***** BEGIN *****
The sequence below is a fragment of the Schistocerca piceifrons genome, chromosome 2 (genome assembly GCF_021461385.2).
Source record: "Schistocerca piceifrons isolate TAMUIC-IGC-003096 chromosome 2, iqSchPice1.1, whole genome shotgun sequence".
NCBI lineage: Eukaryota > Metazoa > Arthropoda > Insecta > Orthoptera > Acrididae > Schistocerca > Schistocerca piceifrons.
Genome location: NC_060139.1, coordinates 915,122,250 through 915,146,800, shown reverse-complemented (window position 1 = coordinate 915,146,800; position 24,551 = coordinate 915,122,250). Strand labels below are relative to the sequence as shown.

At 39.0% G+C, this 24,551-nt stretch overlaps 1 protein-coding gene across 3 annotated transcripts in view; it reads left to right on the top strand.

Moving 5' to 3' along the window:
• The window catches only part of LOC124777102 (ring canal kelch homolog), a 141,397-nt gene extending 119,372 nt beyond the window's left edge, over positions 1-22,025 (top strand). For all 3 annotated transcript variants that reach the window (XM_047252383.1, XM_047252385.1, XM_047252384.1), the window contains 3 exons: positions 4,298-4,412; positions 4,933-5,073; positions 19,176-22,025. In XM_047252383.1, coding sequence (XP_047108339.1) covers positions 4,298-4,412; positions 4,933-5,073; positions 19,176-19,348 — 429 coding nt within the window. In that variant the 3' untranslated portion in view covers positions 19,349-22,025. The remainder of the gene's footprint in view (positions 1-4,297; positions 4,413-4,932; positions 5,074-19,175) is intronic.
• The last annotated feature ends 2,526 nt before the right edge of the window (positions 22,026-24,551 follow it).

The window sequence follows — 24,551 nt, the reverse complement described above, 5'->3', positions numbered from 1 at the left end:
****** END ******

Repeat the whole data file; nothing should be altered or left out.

The sequence below is a fragment of the Schistocerca piceifrons genome, chromosome 2 (genome assembly GCF_021461385.2).
Source record: "Schistocerca piceifrons isolate TAMUIC-IGC-003096 chromosome 2, iqSchPice1.1, whole genome shotgun sequence".
NCBI lineage: Eukaryota > Metazoa > Arthropoda > Insecta > Orthoptera > Acrididae > Schistocerca > Schistocerca piceifrons.
Genome location: NC_060139.1, coordinates 915,122,250 through 915,146,800, shown reverse-complemented (window position 1 = coordinate 915,146,800; position 24,551 = coordinate 915,122,250). Strand labels below are relative to the sequence as shown.

At 39.0% G+C, this 24,551-nt stretch overlaps 1 protein-coding gene across 3 annotated transcripts in view; it reads left to right on the top strand.

Moving 5' to 3' along the window:
• The window catches only part of LOC124777102 (ring canal kelch homolog), a 141,397-nt gene extending 119,372 nt beyond the window's left edge, over positions 1-22,025 (top strand). For all 3 annotated transcript variants that reach the window (XM_047252383.1, XM_047252385.1, XM_047252384.1), the window contains 3 exons: positions 4,298-4,412; positions 4,933-5,073; positions 19,176-22,025. In XM_047252383.1, coding sequence (XP_047108339.1) covers positions 4,298-4,412; positions 4,933-5,073; positions 19,176-19,348 — 429 coding nt within the window. In that variant the 3' untranslated portion in view covers positions 19,349-22,025. The remainder of the gene's footprint in view (positions 1-4,297; positions 4,413-4,932; positions 5,074-19,175) is intronic.
• The last annotated feature ends 2,526 nt before the right edge of the window (positions 22,026-24,551 follow it).

The window sequence follows — 24,551 nt, the reverse complement described above, 5'->3', positions numbered from 1 at the left end: